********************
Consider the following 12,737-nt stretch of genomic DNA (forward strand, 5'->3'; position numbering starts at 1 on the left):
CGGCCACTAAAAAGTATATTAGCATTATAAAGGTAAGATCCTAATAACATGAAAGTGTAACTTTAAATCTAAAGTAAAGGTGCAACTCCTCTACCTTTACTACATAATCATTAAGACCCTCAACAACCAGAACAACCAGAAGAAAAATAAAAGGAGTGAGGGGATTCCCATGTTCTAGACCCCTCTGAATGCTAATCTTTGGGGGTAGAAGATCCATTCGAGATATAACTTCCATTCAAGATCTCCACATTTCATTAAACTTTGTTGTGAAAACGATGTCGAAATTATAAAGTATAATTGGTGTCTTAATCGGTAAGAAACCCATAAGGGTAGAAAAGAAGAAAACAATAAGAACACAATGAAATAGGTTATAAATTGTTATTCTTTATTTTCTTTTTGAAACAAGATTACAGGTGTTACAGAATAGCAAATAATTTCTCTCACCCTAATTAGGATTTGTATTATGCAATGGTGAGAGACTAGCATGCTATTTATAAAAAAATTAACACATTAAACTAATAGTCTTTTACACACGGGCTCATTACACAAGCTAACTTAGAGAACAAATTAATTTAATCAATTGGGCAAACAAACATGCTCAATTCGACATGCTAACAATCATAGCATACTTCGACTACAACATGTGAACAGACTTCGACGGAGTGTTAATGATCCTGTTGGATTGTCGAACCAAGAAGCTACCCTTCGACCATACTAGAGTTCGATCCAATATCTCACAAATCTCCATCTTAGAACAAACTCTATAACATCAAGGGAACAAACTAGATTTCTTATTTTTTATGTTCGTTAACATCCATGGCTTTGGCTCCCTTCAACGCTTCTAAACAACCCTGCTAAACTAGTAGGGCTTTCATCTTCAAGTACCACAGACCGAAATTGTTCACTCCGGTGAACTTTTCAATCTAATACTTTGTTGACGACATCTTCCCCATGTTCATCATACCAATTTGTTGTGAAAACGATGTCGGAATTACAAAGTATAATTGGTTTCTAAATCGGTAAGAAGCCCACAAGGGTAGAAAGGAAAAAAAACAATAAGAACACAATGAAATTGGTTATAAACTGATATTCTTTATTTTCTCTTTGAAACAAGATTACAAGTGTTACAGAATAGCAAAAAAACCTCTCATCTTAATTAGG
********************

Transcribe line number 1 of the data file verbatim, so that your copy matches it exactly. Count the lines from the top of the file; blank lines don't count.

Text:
Consider the following 12,737-nt stretch of genomic DNA (forward strand, 5'->3'; position numbering starts at 1 on the left):